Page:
Saturday, May 8, 2010

Arroz Caldo or Lugaw (Chicken Congee)

Rice congee is a type of rice porridge that is eaten in many Asian countries. The word congee is possibly derived from the Tamil word “kanji”. The dish is widely popular in Asia and even in some part of Europe. It is called by many names such as “kanda” in Sri Lanka, “canja” in Portugal, “pinjin” and “zhōu” in China, “bubur” in Indonesia, “ukayo” in Japan, “juk” in Korea, “chok” in Thailand, “chao” in Vietnam, “babaw” in Cambodia and “lugaw” or “lugao/lugau” in the Philippines. Rice congee is an ideal comfort food for the sick and elderly as it has a soothing effect. Apart from the fact that it can be easily consumed and digested, it is believed to have therapeutic or healing properties for the ill.

While there are many varieties of toppings and flavoring ingredients added to make different variations, chicken is probably the most common addition. In the Philippines the dish with chicken is called “Arroz Caldo”, obviously from the Spanish word “arroz” that means rice and “caldo” that refers to broth. However, please note that it is not a Spanish dish. The name was only adopted by the Spanish colonial settlers who patronized Chinese restaurants in the Philippines for easy reference.

The Filipino “arroz caldo” is very similar to the Cantonese style congee but has a thicker consistency. It retains the shape of the rice while achieving the same type of texture. Rice is boiled with the chicken pieces and strips of fresh ginger, garlic and onions. Other flavors may be added according to taste. It is often topped with slices of boiled eggs, crumpled pork chitterlings, scallions or green onions and bits of crispy fried garlic.

Chicken stock is also added to flavor the broth. For more flavor and color, saffron can be added or for just color the cheap version called “kasubha” can be used. A very popular variation of the dish is “arroz caldo con goto” where instead of the tasty chicken meat, strips of succulent beef tripe is used. But because tripe is entrails, chicken is most preferred by the general public. :-)

Just like in many Asian cultures, chicken congee in the Philippines is eaten primarily as either a breakfast food, a late supper course, a midnight snack after working very late or a very early morning perk-up food for graveyard shift workers and early risers like those engaged in the wet markets. It goes very well with other snack dishes like “tokwa” or fried tofu or “tokwa’t baboy” and fried “lumpia” or spring rolls, either meat or vegetables.

The two (2) main ingredients you need in making “arroz caldo” are of course, rice and chicken. First, 1½ cups rice, a combination of regular long grain and glutinous would be perfect, but since I only have Jasmine so I have to settle with it. Washed the rice properly then drain thoroughly in a fine strainer. Brown it in a wok or pan without oil then set aside.

Second, about 1 kilo chicken cut up to serving sizes. While the use of cut up whole chicken is excellent, you can always use choice cuts of thighs or drumsticks. Season the chicken with 1 tsp salt and ½ tsp ground pepper and then slowly boiled in a casserole with enough water to cover until just tender. Remove it from the broth and set aside. Strain the broth and set aside as well.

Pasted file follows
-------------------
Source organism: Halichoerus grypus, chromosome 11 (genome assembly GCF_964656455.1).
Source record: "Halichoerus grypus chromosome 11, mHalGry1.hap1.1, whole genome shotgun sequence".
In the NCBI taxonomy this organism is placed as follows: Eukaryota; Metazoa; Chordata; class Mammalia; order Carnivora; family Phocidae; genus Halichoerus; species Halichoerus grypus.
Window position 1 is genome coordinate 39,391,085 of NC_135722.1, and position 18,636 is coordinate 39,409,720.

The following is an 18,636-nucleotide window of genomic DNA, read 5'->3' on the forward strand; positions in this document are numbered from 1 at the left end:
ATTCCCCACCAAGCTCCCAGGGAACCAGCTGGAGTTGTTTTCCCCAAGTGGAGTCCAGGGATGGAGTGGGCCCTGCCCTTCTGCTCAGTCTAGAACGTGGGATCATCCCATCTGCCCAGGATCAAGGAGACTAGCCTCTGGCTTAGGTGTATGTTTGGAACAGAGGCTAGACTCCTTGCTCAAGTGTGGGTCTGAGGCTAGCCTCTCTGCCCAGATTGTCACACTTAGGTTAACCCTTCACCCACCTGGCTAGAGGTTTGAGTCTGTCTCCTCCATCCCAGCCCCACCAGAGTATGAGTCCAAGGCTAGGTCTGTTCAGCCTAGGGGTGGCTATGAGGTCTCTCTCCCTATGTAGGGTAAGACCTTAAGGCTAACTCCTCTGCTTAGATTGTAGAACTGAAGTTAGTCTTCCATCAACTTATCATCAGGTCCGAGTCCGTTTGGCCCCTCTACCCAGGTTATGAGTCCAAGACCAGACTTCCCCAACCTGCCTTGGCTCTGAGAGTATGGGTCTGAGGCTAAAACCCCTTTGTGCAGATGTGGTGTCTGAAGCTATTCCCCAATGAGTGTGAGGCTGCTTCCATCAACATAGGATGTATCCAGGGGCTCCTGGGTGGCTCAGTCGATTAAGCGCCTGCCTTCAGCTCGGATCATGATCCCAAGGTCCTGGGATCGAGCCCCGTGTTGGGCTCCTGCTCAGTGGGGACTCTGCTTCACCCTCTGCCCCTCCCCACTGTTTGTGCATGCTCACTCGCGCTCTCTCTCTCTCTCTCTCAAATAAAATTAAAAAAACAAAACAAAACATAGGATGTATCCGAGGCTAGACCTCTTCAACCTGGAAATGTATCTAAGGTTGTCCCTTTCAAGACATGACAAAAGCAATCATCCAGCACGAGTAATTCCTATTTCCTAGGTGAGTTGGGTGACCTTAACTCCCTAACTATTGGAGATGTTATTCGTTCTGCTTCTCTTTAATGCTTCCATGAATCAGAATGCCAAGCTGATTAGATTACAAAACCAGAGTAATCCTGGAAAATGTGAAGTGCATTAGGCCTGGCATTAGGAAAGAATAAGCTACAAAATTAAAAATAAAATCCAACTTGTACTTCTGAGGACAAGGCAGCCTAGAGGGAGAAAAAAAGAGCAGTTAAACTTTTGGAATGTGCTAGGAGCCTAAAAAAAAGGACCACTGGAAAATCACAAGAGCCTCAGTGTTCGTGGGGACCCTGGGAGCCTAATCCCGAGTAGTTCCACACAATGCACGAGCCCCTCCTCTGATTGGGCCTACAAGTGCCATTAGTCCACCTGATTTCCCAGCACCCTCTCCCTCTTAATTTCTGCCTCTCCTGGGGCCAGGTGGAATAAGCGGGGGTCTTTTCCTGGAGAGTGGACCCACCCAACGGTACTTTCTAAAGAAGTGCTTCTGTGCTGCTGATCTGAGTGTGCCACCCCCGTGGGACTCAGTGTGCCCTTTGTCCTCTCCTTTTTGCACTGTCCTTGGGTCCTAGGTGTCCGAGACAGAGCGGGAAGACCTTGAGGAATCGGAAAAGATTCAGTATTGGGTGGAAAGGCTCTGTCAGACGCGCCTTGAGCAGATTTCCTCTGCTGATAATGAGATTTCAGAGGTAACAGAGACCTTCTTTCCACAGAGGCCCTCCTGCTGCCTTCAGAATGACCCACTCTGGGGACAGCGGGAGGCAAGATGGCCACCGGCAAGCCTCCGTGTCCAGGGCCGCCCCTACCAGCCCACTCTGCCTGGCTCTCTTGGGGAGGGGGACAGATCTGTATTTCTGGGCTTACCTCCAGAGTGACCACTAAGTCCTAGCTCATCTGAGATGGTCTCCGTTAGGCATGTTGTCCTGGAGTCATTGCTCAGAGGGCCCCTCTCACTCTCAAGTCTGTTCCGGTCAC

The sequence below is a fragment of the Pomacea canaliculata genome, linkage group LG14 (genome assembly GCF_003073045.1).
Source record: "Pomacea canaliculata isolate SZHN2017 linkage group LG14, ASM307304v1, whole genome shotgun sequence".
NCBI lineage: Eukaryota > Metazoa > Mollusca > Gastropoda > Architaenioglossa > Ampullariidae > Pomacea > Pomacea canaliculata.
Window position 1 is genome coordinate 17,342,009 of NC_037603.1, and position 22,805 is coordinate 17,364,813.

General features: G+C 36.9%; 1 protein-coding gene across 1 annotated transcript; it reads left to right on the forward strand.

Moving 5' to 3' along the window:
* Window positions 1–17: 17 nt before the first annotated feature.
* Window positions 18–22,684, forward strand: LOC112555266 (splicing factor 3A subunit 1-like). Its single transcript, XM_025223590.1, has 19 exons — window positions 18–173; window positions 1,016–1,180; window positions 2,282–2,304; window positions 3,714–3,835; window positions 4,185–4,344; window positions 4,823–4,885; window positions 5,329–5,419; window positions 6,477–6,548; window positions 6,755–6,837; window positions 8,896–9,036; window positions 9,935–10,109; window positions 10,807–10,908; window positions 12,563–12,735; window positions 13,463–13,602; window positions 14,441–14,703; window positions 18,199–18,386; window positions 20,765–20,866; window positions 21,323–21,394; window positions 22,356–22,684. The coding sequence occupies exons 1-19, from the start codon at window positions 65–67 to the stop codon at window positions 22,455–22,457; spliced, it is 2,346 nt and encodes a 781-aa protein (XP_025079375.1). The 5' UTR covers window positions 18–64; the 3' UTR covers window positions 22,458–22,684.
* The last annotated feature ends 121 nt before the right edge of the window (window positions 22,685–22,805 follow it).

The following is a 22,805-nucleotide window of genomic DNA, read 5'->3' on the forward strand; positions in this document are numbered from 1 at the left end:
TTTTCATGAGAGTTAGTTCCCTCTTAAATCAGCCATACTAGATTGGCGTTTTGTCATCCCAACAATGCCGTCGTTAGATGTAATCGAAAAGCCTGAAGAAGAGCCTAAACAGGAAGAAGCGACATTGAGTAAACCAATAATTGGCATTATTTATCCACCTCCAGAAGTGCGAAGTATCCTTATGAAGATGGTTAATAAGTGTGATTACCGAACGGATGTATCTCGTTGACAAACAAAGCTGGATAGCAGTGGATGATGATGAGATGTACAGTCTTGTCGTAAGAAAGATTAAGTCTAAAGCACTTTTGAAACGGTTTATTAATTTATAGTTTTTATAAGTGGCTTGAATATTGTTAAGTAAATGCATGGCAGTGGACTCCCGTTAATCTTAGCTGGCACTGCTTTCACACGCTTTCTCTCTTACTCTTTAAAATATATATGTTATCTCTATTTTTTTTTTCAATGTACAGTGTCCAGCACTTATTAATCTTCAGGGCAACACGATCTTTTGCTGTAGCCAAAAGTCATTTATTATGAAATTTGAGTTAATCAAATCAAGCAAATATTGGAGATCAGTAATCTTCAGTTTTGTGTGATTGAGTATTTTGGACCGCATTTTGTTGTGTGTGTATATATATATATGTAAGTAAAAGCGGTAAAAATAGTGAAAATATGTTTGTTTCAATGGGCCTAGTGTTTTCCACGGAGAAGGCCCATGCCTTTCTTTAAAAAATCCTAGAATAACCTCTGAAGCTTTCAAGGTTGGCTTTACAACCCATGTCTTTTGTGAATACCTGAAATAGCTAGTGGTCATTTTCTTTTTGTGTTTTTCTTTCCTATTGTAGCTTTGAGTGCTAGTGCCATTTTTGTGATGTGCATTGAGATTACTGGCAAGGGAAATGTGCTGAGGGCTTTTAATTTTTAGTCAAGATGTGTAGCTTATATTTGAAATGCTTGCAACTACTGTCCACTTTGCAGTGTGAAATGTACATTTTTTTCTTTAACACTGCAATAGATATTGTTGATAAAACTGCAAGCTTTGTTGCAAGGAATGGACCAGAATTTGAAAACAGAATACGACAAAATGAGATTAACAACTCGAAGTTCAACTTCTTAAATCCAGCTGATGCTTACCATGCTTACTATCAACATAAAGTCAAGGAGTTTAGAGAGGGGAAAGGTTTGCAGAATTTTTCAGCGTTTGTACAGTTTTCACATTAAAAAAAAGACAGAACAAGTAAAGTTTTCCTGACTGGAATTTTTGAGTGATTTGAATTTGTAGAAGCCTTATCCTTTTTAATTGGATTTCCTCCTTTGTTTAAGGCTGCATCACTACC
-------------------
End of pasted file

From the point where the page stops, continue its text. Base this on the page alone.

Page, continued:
The other ingredients are pretty basic: 2 tbsp vegetable oil, 1 whole garlic, peeled and minced, 1 pc thumb-sized ginger, peeled and minced, 2 tbsp fish sauce, 1 onion, chopped, 1 pc leek, sliced diagonally, 1 tsp “kasubha”, 1 tsp ground pepper, 2 pcs chicken cube seasoning, 1 tsp salt or to taste, 3 tbsp minced scallion or spring/green onion and additional broth to make about 10 cups (maybe more) all in all.

Heat about 1 tbsp vegetable oil in a thick wok or large casserole then fry half of the garlic until crispy. Drain and set aside.

In the same casserole, add some more oil and fry the remaining garlic followed by ginger. Add fish sauce, followed by onion and continue frying. Add the slightly browned rice and sauté.

Pour the broth in and let it boil with the lid on. Add the chicken cubes and season with salt and pepper. Simmer for about 40-45 minutes or until the rice grains are cooked and puffed. Add in the chicken, leeks and half of the green onions. When it boils again, taste and adjust the seasonings. Add salt or fish sauce if necessary.

To make the dish a real killer, add inn some pre-boiled chicken liver and cook for 3 more minutes. Adjust the broth level according to the consistency you like. After a minute, turn off the heat and it’s done.

Ladle into individual serving bowls, top with crispy fried garlic, some more minced scallion or green onion and slices of hard boiled egg (optional) and serve immediately. Some slices of “calamansi” and fish sauce serve on the side will complete the yummy meal. Enjoy! :-)

You can also serve it as you wish. Other toppings such slices of salted egg and crumpled pork skin chitterlings are wonderful. If you like it spicier, use “toasted garlic and chili” instead of the plain fried garlic. So yummy! c“,)

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